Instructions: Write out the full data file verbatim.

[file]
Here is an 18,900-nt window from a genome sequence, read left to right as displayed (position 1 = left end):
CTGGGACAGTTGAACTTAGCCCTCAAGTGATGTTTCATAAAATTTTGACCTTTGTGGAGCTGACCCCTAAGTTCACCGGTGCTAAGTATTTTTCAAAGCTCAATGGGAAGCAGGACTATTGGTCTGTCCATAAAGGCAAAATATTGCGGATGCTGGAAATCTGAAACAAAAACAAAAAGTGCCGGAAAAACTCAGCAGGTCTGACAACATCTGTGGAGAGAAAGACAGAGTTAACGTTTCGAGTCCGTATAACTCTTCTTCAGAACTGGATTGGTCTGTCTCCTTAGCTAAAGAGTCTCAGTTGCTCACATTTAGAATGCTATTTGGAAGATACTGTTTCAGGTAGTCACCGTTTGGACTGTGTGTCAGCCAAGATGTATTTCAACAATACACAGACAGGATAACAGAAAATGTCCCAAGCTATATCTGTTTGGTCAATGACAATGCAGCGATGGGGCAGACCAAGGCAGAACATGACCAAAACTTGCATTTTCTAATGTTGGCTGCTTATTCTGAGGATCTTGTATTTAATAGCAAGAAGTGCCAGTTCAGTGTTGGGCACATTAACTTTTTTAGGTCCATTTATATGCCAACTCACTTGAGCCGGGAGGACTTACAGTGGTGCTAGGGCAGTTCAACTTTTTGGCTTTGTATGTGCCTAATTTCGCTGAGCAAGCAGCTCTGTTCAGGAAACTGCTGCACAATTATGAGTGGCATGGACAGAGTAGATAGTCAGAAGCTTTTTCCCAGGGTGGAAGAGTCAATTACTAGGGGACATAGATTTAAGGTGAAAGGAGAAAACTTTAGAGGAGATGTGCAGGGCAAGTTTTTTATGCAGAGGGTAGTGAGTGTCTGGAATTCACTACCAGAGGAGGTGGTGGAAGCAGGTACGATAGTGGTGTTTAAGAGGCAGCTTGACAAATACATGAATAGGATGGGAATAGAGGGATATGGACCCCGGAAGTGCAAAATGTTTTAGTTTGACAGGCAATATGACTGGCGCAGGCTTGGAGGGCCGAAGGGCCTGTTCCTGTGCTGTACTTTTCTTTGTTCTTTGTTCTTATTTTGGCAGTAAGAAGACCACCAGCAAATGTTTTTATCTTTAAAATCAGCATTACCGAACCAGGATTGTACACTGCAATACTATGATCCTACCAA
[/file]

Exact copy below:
Here is an 18,900-nt window from a genome sequence, read left to right as displayed (position 1 = left end):
CTGGGACAGTTGAACTTAGCCCTCAAGTGATGTTTCATAAAATTTTGACCTTTGTGGAGCTGACCCCTAAGTTCACCGGTGCTAAGTATTTTTCAAAGCTCAATGGGAAGCAGGACTATTGGTCTGTCCATAAAGGCAAAATATTGCGGATGCTGGAAATCTGAAACAAAAACAAAAAGTGCCGGAAAAACTCAGCAGGTCTGACAACATCTGTGGAGAGAAAGACAGAGTTAACGTTTCGAGTCCGTATAACTCTTCTTCAGAACTGGATTGGTCTGTCTCCTTAGCTAAAGAGTCTCAGTTGCTCACATTTAGAATGCTATTTGGAAGATACTGTTTCAGGTAGTCACCGTTTGGACTGTGTGTCAGCCAAGATGTATTTCAACAATACACAGACAGGATAACAGAAAATGTCCCAAGCTATATCTGTTTGGTCAATGACAATGCAGCGATGGGGCAGACCAAGGCAGAACATGACCAAAACTTGCATTTTCTAATGTTGGCTGCTTATTCTGAGGATCTTGTATTTAATAGCAAGAAGTGCCAGTTCAGTGTTGGGCACATTAACTTTTTTAGGTCCATTTATATGCCAACTCACTTGAGCCGGGAGGACTTACAGTGGTGCTAGGGCAGTTCAACTTTTTGGCTTTGTATGTGCCTAATTTCGCTGAGCAAGCAGCTCTGTTCAGGAAACTGCTGCACAATTATGAGTGGCATGGACAGAGTAGATAGTCAGAAGCTTTTTCCCAGGGTGGAAGAGTCAATTACTAGGGGACATAGATTTAAGGTGAAAGGAGAAAACTTTAGAGGAGATGTGCAGGGCAAGTTTTTTATGCAGAGGGTAGTGAGTGTCTGGAATTCACTACCAGAGGAGGTGGTGGAAGCAGGTACGATAGTGGTGTTTAAGAGGCAGCTTGACAAATACATGAATAGGATGGGAATAGAGGGATATGGACCCCGGAAGTGCAAAATGTTTTAGTTTGACAGGCAATATGACTGGCGCAGGCTTGGAGGGCCGAAGGGCCTGTTCCTGTGCTGTACTTTTCTTTGTTCTTTGTTCTTATTTTGGCAGTAAGAAGACCACCAGCAAATGTTTTTATCTTTAAAATCAGCATTACCGAACCAGGATTGTACACTGCAATACTATGATCCTACCAA